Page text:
My mother told me not to play with Fire. She showed me the burns on her arms, the scars on her knees.
“Don’t play with Fire; your skin will burn, your beauty will fade, the pain will be great.”
I listened cautiously for years, always making sure I never came too close to the flame that never fades from existence. I glanced upon its hypnotic colors, the warmth it provided, the energy it proposed. Indeed it was tempting, yet I didn’t dare touch it.
One day The Fire burned so bright, and the flames grew tall; I was sequestered by its heat, robbed of my rational senses. Oh how enticing! The orange and blue, yellow streaks across its hair. The Fire had captured me, wrapped me in its arms, whispered my name.
It coiled its fiery arms around my body, scorching my skin, burning my senses off their receptors. I yelled at the top of my lungs, but no sound emanated, no one heard.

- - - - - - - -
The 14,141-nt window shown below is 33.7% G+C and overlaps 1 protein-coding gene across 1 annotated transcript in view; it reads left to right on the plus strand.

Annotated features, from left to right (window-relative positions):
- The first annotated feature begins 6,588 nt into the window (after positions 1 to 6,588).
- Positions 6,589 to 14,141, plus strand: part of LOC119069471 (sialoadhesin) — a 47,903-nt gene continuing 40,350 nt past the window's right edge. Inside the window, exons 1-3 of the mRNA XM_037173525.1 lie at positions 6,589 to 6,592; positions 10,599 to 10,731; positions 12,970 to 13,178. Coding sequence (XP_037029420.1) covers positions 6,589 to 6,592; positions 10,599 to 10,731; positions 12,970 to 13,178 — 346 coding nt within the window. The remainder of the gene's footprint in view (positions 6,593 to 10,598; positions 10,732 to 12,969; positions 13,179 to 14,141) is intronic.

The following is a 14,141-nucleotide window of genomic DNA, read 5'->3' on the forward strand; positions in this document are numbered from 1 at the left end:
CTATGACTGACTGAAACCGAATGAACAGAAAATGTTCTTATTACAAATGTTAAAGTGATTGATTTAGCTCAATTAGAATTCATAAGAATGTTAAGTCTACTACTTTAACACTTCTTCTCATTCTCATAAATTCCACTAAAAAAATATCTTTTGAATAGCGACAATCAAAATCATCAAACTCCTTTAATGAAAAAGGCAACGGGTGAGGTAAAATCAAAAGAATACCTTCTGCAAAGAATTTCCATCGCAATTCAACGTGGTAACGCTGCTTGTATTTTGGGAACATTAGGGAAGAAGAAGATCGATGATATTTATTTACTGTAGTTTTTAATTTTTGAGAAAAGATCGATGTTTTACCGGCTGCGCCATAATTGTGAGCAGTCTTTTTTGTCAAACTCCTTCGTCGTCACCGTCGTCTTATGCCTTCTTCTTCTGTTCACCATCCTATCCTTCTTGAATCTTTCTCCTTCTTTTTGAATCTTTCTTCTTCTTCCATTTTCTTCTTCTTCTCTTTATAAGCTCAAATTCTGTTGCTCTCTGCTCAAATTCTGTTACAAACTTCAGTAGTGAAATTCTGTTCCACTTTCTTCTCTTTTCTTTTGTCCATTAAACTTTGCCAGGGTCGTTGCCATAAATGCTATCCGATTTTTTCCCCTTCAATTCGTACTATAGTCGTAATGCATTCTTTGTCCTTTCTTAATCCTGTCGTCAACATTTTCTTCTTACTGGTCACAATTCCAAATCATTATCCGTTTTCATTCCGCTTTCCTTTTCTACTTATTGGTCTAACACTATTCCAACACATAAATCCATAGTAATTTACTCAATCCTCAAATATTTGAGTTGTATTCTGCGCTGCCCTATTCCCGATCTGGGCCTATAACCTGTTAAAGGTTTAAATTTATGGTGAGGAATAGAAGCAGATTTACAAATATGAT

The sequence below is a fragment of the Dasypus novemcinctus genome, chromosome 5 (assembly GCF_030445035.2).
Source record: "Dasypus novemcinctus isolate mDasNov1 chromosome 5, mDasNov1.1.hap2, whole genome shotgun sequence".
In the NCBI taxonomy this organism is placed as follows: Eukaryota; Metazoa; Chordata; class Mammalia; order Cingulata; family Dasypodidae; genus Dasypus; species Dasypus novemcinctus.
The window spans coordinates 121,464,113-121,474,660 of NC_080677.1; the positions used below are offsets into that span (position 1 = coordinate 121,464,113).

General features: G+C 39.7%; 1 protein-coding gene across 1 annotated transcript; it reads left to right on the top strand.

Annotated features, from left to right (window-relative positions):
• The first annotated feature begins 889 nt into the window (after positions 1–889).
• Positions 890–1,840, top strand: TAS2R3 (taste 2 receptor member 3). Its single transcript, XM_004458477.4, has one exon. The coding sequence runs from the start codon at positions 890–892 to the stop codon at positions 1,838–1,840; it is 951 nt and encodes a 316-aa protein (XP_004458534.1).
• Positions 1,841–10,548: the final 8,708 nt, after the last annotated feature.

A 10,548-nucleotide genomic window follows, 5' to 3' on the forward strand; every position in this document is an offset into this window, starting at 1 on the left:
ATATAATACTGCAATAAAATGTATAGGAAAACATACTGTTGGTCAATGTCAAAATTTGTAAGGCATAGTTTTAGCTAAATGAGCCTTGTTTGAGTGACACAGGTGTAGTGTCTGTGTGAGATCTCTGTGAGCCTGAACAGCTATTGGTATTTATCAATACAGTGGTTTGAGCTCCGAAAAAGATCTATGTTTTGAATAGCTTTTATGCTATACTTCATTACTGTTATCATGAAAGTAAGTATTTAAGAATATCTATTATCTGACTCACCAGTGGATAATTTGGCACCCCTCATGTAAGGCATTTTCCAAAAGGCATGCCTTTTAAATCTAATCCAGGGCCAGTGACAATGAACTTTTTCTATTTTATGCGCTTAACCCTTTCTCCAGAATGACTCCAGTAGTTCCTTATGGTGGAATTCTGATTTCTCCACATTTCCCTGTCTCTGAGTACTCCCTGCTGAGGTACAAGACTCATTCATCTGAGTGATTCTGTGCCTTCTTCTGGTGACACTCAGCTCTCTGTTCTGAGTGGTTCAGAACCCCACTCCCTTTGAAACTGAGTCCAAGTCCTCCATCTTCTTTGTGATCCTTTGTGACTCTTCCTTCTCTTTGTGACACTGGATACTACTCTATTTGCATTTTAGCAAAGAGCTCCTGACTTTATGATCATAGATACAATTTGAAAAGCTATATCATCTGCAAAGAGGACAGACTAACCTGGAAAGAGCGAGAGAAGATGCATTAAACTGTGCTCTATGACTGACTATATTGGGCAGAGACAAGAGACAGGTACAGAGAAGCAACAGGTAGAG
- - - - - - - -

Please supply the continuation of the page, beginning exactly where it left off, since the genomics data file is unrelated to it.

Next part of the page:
It felt as though hours were days, as the Fire kept gnawing at my flesh. He almost ate right through my soul, until at last he grew tired of holding me in its grip. The Fire let go, let me fall on the ground, scathed and burned, almost numb of the pain.
The scars remain, the smell of smoke still present in my nostrils. Sometimes the thought of it stops my breathing and I find myself gasping for air like a fish out of water.
Ah, but the lesson was learned, the curiosity satisfied, the pain deterred my every longing to belong to the Fire. Playing with Fire was a beautiful mistake. A beautiful mistake indeed.